Control your Fire

You know when you flick your lighter at a rag soaked in gasoline?
And it bursts into a heat you automatically want to drop?

Sometimes we get those moments. And it is not passion that’s ignited.
It is anger.

Our immediate thought is,  ‘Must stop whatever made me feel this.’
And many many many of us launch with all that initial flame, into an uncontrolled reaction.
We only think with that burst and we don’t let the fire tone down to it’s more brilliant element; calamity.

Feel that fire, acknowledge it and then wait. Slowly go forth when you feel the heat has subsided- in you still but not enough for you to boil over.

We burst into flames all to quickly. Let’s try and wait it out. We’ll only get better by trying.

Approach the problem when you are calm.

You are more respected if you have yourself under control.

Make your fire healthy , not hazardous.

Make it heart warming, not heart burnt.







Some Serious Spice

I would say I’m pretty able when it comes to spices.
Over the years my tolerance has built a fortress-out of chilis as it were, and it has withstood many heatwaves.

Until today.

When my face went numb.

And my eyes gave way to streams of salt.

From previous accounts of my own and through others’ tales I have heard that gulping down water during Chili Fortress burning and crashing, is a top notch level of NO.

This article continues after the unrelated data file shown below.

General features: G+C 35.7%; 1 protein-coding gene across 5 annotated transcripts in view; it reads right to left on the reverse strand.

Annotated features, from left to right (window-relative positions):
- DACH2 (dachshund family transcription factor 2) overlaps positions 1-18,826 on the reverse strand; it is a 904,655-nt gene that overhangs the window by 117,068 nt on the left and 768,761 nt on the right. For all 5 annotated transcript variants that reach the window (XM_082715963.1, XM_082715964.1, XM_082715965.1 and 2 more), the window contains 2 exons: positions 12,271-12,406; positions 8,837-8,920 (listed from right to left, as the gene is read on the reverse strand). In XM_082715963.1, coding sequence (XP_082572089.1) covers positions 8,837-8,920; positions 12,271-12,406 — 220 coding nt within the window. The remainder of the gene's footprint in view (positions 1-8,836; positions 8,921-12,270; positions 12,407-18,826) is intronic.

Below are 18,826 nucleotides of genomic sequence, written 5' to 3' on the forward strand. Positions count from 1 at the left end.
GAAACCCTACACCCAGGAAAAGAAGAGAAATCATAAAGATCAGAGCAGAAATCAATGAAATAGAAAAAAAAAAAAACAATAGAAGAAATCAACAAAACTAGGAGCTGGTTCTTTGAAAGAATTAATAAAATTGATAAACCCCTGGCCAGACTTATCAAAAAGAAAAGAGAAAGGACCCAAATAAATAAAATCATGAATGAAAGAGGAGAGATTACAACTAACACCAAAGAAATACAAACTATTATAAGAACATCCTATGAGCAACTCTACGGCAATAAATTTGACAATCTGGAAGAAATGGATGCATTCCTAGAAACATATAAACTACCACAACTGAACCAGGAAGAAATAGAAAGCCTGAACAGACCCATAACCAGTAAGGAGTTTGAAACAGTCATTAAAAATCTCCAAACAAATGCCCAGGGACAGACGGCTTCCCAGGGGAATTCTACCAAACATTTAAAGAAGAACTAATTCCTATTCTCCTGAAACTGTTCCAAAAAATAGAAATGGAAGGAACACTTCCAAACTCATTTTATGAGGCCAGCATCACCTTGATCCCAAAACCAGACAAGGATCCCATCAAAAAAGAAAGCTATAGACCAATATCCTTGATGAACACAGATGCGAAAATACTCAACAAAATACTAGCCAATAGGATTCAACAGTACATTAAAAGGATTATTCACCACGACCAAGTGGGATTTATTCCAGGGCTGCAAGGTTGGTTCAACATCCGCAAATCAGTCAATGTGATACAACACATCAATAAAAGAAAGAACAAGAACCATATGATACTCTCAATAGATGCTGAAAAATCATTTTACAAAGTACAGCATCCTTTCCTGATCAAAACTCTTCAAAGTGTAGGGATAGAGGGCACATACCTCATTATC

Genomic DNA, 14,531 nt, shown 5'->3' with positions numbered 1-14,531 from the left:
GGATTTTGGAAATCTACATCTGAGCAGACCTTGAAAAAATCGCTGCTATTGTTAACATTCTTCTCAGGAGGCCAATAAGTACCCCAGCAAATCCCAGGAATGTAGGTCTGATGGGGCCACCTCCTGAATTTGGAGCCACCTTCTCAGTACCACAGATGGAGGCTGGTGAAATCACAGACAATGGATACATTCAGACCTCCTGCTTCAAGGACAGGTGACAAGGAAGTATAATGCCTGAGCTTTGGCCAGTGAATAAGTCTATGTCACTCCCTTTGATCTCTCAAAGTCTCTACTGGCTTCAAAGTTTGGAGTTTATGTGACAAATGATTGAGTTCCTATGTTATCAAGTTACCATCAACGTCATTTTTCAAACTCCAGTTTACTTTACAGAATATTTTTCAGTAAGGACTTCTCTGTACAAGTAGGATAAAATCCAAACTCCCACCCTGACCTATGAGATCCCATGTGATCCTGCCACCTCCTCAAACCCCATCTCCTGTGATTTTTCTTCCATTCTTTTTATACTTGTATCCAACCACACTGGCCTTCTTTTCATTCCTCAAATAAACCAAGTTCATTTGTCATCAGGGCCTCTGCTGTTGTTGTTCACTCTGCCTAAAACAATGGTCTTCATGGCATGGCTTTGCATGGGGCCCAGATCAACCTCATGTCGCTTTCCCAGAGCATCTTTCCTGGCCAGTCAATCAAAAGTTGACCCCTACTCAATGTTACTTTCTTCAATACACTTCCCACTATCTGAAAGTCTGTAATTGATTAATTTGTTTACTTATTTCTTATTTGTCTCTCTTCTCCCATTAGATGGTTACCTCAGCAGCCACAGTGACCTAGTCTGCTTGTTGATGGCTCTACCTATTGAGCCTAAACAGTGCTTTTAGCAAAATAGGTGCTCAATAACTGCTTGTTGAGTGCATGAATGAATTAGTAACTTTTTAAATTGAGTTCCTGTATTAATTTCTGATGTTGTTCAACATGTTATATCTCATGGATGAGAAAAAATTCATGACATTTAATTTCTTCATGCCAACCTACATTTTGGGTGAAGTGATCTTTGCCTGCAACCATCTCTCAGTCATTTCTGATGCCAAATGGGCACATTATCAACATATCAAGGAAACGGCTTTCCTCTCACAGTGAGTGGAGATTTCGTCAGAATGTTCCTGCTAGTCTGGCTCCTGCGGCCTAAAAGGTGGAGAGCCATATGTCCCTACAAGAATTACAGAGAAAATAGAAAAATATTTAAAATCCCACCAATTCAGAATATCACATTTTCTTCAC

But it is my immediate reaction to the flames on my tongue, as it would be to flames anywhere in life.

It is like pouring gasoline into a firepit.

Now,not only is my face melting, but my stomach too.

It lurches a dozen ways in a three second span, making me feel disconnected from every limb I own.

My stomach doesnt decide to follow a lurch until I am across the room drilling into the top shelf of the fridge where I keep a supply of (don’t say yuck) dark chocolate.

If I ever needed a sweet tooth fix, now wasn’t just the only time, fixing now was all I cared about.

The smoke billows up from my gut and makes my head feel light and faintable.

This is the lurch that gets my head inside the freezer door with a brick of chocolate between my teeth and half a gallon of it down my throat.

It surprisenly works well.

Until I, without much thought other than the desperation and sheer fear I felt at the consideration of any smouldering ashes, decided to gulp down some more water.

It didn’t come back full force, but it flared the flames enough for me to want only to lay face down on the couch,
feed chocolate to my oxygen,
and think of how I was going to write this post.